Investigating

Sherlock Holmes

with Kris Mecholsky, English instructor, crime narrative scholar, and associate director of research advancement at Louisiana State University. 
 

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Children at a sledding party.

(Photo by Steven Depolo / Creative Commons )

Children, Play, and the Pandemic

a look at child friendships in a time of social distancing, with Julie Wargo Aikins, child clinical psychologist and associate professor of psychiatry and behavioral neurosciences at Wayne State University. 
 

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American soldiers return Tet Offensive gunfire.

(Photo by Ken Pollard, 221st Signal Co.)

The Tet Offensive

(A 360-Degree View)

with Erik Villard, military historian, former instructor at the University of Washington, and author of Staying the Course: U.S. Army Combat Operations in Vietnam, Oct. 1967 to Sept. 1968. 
 

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One of the biographical profiles available at Enslaved.org.

 

Encountering the Enslaved

a look behind the data at Enslaved.org, a groundbreaking effort to bring to light the lives of individuals in the transatlantic slave trade, with Daryle Williams, history professor at the University of Maryland and co-principal investigator for this open-source database project. 
 

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Image by Mohamed Chermiti from Pixabay

Debunking Human

Sexuality Myths

with Rui Diogo, associate professor of anatomy at Howard University's College of Medicine and resource faculty member at George Washington University's Center for the Advanced Study of Hominid Paleobiology. 
 

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Disturbed naps are just one of the drawbacks that come from having humans around all day.

(Photo by Eli Duke / Creative Commons. )

 

Pets' Pandemic Problems

with Dr. Sally J. Foote, instructor at the University of Illinois College of Veterinary Medicine and veterinary behavior consultant. 
 

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The movie poster for the re-release of the original Star Wars. (20th Century Fox.)

 

Folklore Strikes Back

a look at how folklore influenced Star Wars and the fan culture that arose around it, with Sara Cleto and Brittany Warman, former instructors at Ohio State University and co-founders of the Carterhaugh School of Folklore and the Fantastic. 
 

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Mark Wahlberg wasn't born with what he displayed in Boogie Nights. In fact, it had been strapped onto him sometime that day. (Screen capture of Boogie Nights from New Line Cinema.)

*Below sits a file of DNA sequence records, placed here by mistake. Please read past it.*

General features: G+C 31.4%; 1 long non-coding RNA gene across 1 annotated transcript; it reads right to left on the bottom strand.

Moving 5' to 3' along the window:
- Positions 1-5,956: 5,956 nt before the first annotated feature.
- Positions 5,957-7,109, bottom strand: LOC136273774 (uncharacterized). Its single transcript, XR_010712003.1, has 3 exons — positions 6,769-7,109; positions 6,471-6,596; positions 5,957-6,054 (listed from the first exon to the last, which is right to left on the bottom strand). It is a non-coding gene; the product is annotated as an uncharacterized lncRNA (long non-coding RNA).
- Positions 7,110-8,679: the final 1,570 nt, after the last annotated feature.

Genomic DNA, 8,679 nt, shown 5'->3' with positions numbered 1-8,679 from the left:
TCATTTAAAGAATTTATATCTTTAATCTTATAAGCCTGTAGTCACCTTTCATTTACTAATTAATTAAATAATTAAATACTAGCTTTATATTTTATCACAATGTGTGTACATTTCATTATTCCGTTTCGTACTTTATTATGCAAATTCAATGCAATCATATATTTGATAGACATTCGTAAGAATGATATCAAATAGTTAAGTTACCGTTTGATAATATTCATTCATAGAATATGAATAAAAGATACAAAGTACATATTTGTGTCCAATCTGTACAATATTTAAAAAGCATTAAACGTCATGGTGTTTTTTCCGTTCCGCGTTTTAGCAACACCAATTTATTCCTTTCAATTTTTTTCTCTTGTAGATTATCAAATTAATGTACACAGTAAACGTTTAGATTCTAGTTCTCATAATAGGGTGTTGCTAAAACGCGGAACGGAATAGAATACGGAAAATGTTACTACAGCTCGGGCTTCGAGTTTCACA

Exposing Leading Men's Parts

a look at the changing role of male genitalia in Hollywood movies, with Peter Lehman, professor emeritus of film and media studies at Arizona State University and author of Running Scared: Masculinity and The Representation of the Male Body, Expanded Edition. 
 

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The Potala Palace in Lhasa serves as a symbol of the unique brand of Buddhism found in Tibet .

The History of

Tibetan Buddhism

with Justin Jacobs, associate professor of history at American University and scholar of ancient China and the Silk Road. 
 

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Philadelphia as depicted in a 1770 print by Balthasar Friedrich Leizelt (Library of Congress).

Colonial Philly's Organized Chaos

a look at the city's progression from mob-ruled to model for a new nation, with Jessica Chopin Roney, associate professor of history at Temple University and author of Governed by a Spirit of Opposition: The Origins of American Political Practice in Colonial Philadelphia. 
 

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You can get from Venezuela to some distant islands to the north just by drifting several days on a raft, but strong winds and currents rendered much closer islands to its east unreachable to those who needed to paddle.

Retracing Ancient

Caribbean Voyages

a look at how the first peoples of that region found and settled its islands, with Scott M. Fitzpatrick, professor of anthropology at the University of Oregon and leader of numerous archeological digs on islands in the Caribbean and the Pacific. 
 

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Floyd Collins, who had sought to maintain tourist attractions in life, became one in death. Here a sign directs tourists to the cave where his body was displayed. (National Park Service photo.)

 

Trapped in the Earth

a look at a failed 1925 cave rescue that transfixed and inspired America, with Alyssa Warrick, public historian and former guide at Mammoth Cave National Park in Kentucky. 
 

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A girl being inoculated against typhoid in 1944. (Photo by John Vachon for the United States Farm Security Administration.)

Infections, Vaccines, Evolution and Medicine

with Rui Diogo, associate professor of anatomy at Howard University’s College of Medicine and resource faculty member at George Washington University’s Center for the Advanced Study of Hominid Paleobiology. 
 

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“The Nights Long Moments,” by Jordan Condon (Wikimedia Commons.)

 
The Cosmic Imagination

a look at thinkers who have changed our conception of reality, with William Egginton, professor of humanities and director of the Alexander Grass Humanities Institute at Johns Hopkins University.
 

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An illustration of Snow White by the German artist Alexander Zick, from roughly 1900.